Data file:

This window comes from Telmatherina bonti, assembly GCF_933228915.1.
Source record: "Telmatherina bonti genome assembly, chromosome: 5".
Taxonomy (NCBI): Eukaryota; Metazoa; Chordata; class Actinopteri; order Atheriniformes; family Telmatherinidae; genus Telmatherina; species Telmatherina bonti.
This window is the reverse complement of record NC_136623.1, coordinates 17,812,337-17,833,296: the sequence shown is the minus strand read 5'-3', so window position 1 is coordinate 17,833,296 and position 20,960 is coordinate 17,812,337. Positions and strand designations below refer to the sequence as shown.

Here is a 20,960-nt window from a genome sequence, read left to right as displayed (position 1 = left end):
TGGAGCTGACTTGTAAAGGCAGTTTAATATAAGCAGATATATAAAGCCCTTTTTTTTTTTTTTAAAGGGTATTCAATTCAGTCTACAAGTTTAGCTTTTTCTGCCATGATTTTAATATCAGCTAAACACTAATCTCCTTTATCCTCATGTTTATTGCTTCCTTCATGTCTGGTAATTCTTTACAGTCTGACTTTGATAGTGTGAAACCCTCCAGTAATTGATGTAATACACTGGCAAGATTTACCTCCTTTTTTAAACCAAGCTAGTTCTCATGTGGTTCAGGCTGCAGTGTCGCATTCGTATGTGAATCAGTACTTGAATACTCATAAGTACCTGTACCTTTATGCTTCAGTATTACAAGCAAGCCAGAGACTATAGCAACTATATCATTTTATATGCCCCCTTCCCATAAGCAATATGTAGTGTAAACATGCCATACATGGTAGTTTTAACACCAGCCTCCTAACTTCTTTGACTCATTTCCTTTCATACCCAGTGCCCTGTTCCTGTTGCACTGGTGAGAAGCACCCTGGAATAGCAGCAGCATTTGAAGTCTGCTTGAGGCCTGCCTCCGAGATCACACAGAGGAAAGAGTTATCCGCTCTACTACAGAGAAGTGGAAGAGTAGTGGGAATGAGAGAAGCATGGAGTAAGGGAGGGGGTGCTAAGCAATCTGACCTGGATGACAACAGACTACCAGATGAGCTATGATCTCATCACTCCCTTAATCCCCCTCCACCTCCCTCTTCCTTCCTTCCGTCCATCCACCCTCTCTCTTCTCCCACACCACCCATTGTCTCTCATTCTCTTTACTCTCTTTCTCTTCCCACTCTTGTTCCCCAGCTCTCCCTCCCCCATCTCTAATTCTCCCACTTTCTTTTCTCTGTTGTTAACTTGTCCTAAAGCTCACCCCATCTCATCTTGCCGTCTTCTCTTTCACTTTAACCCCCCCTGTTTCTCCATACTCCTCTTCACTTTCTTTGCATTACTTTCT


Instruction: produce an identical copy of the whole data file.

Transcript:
This window comes from Telmatherina bonti, assembly GCF_933228915.1.
Source record: "Telmatherina bonti genome assembly, chromosome: 5".
Taxonomy (NCBI): Eukaryota; Metazoa; Chordata; class Actinopteri; order Atheriniformes; family Telmatherinidae; genus Telmatherina; species Telmatherina bonti.
This window is the reverse complement of record NC_136623.1, coordinates 17,812,337-17,833,296: the sequence shown is the minus strand read 5'-3', so window position 1 is coordinate 17,833,296 and position 20,960 is coordinate 17,812,337. Positions and strand designations below refer to the sequence as shown.

Here is a 20,960-nt window from a genome sequence, read left to right as displayed (position 1 = left end):
TGGAGCTGACTTGTAAAGGCAGTTTAATATAAGCAGATATATAAAGCCCTTTTTTTTTTTTTTAAAGGGTATTCAATTCAGTCTACAAGTTTAGCTTTTTCTGCCATGATTTTAATATCAGCTAAACACTAATCTCCTTTATCCTCATGTTTATTGCTTCCTTCATGTCTGGTAATTCTTTACAGTCTGACTTTGATAGTGTGAAACCCTCCAGTAATTGATGTAATACACTGGCAAGATTTACCTCCTTTTTTAAACCAAGCTAGTTCTCATGTGGTTCAGGCTGCAGTGTCGCATTCGTATGTGAATCAGTACTTGAATACTCATAAGTACCTGTACCTTTATGCTTCAGTATTACAAGCAAGCCAGAGACTATAGCAACTATATCATTTTATATGCCCCCTTCCCATAAGCAATATGTAGTGTAAACATGCCATACATGGTAGTTTTAACACCAGCCTCCTAACTTCTTTGACTCATTTCCTTTCATACCCAGTGCCCTGTTCCTGTTGCACTGGTGAGAAGCACCCTGGAATAGCAGCAGCATTTGAAGTCTGCTTGAGGCCTGCCTCCGAGATCACACAGAGGAAAGAGTTATCCGCTCTACTACAGAGAAGTGGAAGAGTAGTGGGAATGAGAGAAGCATGGAGTAAGGGAGGGGGTGCTAAGCAATCTGACCTGGATGACAACAGACTACCAGATGAGCTATGATCTCATCACTCCCTTAATCCCCCTCCACCTCCCTCTTCCTTCCTTCCGTCCATCCACCCTCTCTCTTCTCCCACACCACCCATTGTCTCTCATTCTCTTTACTCTCTTTCTCTTCCCACTCTTGTTCCCCAGCTCTCCCTCCCCCATCTCTAATTCTCCCACTTTCTTTTCTCTGTTGTTAACTTGTCCTAAAGCTCACCCCATCTCATCTTGCCGTCTTCTCTTTCACTTTAACCCCCCCTGTTTCTCCATACTCCTCTTCACTTTCTTTGCATTACTTTCT